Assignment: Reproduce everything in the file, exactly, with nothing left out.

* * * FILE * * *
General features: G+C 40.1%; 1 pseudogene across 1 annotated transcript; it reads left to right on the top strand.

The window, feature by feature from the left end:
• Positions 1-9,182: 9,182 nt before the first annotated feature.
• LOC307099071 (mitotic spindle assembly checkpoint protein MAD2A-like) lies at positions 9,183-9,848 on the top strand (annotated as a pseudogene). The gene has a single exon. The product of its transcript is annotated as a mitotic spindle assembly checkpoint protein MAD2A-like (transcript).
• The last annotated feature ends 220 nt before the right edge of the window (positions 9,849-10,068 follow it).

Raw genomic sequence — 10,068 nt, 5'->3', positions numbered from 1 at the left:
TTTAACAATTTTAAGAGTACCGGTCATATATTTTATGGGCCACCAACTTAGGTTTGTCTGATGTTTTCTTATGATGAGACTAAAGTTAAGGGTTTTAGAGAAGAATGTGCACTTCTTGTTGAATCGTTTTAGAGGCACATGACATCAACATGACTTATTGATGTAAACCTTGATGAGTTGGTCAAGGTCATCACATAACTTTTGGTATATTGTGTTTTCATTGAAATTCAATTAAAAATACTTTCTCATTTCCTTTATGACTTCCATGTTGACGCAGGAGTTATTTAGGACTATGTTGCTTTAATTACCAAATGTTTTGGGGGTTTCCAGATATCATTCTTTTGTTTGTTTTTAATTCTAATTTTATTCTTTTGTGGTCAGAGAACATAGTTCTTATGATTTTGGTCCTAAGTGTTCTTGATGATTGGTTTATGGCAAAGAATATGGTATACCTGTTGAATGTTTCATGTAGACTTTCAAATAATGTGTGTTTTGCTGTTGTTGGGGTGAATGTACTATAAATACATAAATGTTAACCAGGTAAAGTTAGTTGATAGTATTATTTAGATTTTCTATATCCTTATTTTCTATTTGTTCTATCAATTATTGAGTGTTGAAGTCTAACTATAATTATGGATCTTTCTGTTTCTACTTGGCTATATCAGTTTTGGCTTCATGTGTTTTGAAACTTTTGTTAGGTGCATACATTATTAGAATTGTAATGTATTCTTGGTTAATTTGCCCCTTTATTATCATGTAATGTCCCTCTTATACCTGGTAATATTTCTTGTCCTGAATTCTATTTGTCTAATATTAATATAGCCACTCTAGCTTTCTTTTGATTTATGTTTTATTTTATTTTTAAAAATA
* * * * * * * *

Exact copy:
General features: G+C 40.1%; 1 pseudogene across 1 annotated transcript; it reads left to right on the top strand.

The window, feature by feature from the left end:
• Positions 1-9,182: 9,182 nt before the first annotated feature.
• LOC307099071 (mitotic spindle assembly checkpoint protein MAD2A-like) lies at positions 9,183-9,848 on the top strand (annotated as a pseudogene). The gene has a single exon. The product of its transcript is annotated as a mitotic spindle assembly checkpoint protein MAD2A-like (transcript).
• The last annotated feature ends 220 nt before the right edge of the window (positions 9,849-10,068 follow it).

Raw genomic sequence — 10,068 nt, 5'->3', positions numbered from 1 at the left:
TTTAACAATTTTAAGAGTACCGGTCATATATTTTATGGGCCACCAACTTAGGTTTGTCTGATGTTTTCTTATGATGAGACTAAAGTTAAGGGTTTTAGAGAAGAATGTGCACTTCTTGTTGAATCGTTTTAGAGGCACATGACATCAACATGACTTATTGATGTAAACCTTGATGAGTTGGTCAAGGTCATCACATAACTTTTGGTATATTGTGTTTTCATTGAAATTCAATTAAAAATACTTTCTCATTTCCTTTATGACTTCCATGTTGACGCAGGAGTTATTTAGGACTATGTTGCTTTAATTACCAAATGTTTTGGGGGTTTCCAGATATCATTCTTTTGTTTGTTTTTAATTCTAATTTTATTCTTTTGTGGTCAGAGAACATAGTTCTTATGATTTTGGTCCTAAGTGTTCTTGATGATTGGTTTATGGCAAAGAATATGGTATACCTGTTGAATGTTTCATGTAGACTTTCAAATAATGTGTGTTTTGCTGTTGTTGGGGTGAATGTACTATAAATACATAAATGTTAACCAGGTAAAGTTAGTTGATAGTATTATTTAGATTTTCTATATCCTTATTTTCTATTTGTTCTATCAATTATTGAGTGTTGAAGTCTAACTATAATTATGGATCTTTCTGTTTCTACTTGGCTATATCAGTTTTGGCTTCATGTGTTTTGAAACTTTTGTTAGGTGCATACATTATTAGAATTGTAATGTATTCTTGGTTAATTTGCCCCTTTATTATCATGTAATGTCCCTCTTATACCTGGTAATATTTCTTGTCCTGAATTCTATTTGTCTAATATTAATATAGCCACTCTAGCTTTCTTTTGATTTATGTTTTATTTTATTTTTAAAAATA